Disclaimer: This material is being kept online for historical purposes. Though accurate at the time of publication, it is no longer being updated. The page may contain broken links or outdated information, and parts may not function in current web browsers. Visit https://espo.nasa.gov for information about our current projects.


CloudSat Studies of Stratiform Precipitation Systems Observed in the Vicinity...

Matrosov, S. (2010), CloudSat Studies of Stratiform Precipitation Systems Observed in the Vicinity of the Southern Great Plains Atmospheric Radiation Measurement Site, J. Appl. Meteor. Climat., 49, 1756-1765, doi:10.1175/2010JAMC2444.1.

The spaceborne W-band (94 GHz) radar on board the CloudSat polar-orbiting satellite offers new opportunities for retrieving parameters of precipitating cloud systems. CloudSat measurements can resolve the vertical cross sections of such systems. The radar brightband features, which are commonly present when observing stratiform precipitating systems, allow the vertical separation of the ice, mixed, and liquid precipitating hydrometeor layers. In this study, the CloudSat data are used to simultaneously retrieve ice water path (IWP) values for ice layers of precipitating systems using absolute radar reflectivity measurements and mean rainfall rates Rm in the liquid hydrometeor layers using the attenuation-based reflectivity gradient method. The retrievals were performed for precipitating events observed in the vicinity of the Southern Great Plains (SGP) Atmospheric Radiation Measurement Program (ARM) Climate Research Facility. The retrieval results indicated that IWP values in stratiform precipitating systems vary from a few hundreds up to about 10 thousands of grams per meter squared, and the mean rain rates were in a general range between 0.5 and about 12 mm h21. On average, mean rainfall increases with an increase in ice mass observed above the melting layer; the corresponding mean correlation coefficient is about 0.35, although events with higher correlation as well as those with no appreciable correlation were observed. Horizontal advection, wind shear, and vertical air motions might be some of the reasons for decorrelation between IWP and Rm retrieved for the same vertical atmospheric column. A mean statistical relation between IWP and Rm derived from CloudSat retrievals is in good agreement with the data obtained from multiwavelength ground-based cloud radar measurements at the SGP site.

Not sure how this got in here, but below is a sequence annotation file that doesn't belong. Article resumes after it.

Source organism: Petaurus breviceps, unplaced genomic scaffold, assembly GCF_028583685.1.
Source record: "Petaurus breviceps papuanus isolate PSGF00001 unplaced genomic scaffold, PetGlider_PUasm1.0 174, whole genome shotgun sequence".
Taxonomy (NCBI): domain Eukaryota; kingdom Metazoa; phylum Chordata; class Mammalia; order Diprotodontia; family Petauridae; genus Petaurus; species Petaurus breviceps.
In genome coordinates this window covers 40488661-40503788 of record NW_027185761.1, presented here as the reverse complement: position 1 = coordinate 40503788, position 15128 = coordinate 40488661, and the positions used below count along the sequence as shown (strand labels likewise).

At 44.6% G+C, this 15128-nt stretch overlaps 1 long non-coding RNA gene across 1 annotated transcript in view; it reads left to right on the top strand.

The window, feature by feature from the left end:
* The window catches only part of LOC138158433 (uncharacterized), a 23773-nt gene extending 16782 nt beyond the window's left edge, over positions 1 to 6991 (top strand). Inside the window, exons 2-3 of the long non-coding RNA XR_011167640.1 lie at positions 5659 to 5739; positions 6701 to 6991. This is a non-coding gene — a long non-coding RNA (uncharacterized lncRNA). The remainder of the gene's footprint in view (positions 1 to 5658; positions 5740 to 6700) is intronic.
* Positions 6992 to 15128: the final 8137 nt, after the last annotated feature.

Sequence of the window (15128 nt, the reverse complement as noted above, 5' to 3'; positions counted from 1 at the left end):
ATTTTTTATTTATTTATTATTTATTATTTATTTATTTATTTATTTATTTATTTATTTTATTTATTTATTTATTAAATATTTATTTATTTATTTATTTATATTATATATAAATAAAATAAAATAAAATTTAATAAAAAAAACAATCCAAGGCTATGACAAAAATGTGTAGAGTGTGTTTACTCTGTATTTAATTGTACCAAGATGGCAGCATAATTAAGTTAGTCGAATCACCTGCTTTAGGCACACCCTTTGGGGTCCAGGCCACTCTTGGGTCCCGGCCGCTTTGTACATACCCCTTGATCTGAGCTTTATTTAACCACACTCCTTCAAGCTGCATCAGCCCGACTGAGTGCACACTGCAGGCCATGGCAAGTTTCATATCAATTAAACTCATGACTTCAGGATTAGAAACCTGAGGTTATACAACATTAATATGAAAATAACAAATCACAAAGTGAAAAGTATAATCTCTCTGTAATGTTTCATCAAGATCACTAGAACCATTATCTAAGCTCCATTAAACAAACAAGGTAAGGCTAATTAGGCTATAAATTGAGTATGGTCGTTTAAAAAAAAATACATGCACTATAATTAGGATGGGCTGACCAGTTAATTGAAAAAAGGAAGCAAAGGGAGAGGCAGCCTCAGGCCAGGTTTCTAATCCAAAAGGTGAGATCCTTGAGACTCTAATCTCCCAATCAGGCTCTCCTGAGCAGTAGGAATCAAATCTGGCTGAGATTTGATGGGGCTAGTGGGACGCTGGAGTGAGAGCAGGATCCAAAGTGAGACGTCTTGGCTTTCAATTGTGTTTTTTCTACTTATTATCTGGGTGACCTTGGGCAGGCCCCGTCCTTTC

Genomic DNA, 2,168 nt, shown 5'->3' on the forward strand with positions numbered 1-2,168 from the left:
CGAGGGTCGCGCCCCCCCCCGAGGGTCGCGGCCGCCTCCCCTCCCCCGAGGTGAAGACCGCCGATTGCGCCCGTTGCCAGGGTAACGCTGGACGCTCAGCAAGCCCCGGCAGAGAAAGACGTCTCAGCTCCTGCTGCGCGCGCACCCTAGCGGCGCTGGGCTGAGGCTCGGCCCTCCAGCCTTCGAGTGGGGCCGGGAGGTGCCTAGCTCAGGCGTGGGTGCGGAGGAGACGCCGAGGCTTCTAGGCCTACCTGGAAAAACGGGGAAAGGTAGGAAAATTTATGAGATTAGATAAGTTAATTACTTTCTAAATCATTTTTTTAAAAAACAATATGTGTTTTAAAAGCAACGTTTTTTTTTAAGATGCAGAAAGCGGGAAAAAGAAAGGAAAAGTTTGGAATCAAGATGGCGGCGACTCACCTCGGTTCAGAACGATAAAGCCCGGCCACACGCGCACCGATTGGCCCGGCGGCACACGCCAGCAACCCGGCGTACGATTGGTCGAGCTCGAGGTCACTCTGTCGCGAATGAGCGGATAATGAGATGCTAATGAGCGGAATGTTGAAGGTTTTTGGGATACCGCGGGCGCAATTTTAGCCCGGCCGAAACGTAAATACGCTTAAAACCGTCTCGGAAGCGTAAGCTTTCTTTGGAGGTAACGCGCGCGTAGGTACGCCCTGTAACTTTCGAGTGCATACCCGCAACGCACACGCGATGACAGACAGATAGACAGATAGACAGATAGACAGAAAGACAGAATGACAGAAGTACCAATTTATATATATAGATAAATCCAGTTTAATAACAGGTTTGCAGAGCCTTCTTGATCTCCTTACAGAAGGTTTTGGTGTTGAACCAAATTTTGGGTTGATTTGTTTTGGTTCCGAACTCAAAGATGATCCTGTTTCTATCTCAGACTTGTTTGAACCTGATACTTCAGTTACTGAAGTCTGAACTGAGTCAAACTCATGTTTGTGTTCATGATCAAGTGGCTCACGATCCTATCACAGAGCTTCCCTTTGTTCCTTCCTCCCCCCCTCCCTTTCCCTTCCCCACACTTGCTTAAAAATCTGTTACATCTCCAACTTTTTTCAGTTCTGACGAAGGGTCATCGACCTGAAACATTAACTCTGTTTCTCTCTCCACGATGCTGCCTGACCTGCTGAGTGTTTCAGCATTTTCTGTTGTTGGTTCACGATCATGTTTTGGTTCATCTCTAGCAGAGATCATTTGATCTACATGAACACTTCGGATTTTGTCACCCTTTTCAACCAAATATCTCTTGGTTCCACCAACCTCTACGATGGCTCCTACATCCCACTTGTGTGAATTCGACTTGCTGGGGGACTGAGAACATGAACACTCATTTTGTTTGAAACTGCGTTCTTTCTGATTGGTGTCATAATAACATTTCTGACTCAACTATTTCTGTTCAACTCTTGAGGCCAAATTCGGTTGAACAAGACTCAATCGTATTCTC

PDF of Publication: 
Download from publisher's website.
Research Program: 
Atmospheric Dynamics and Precipitation Program (ADP)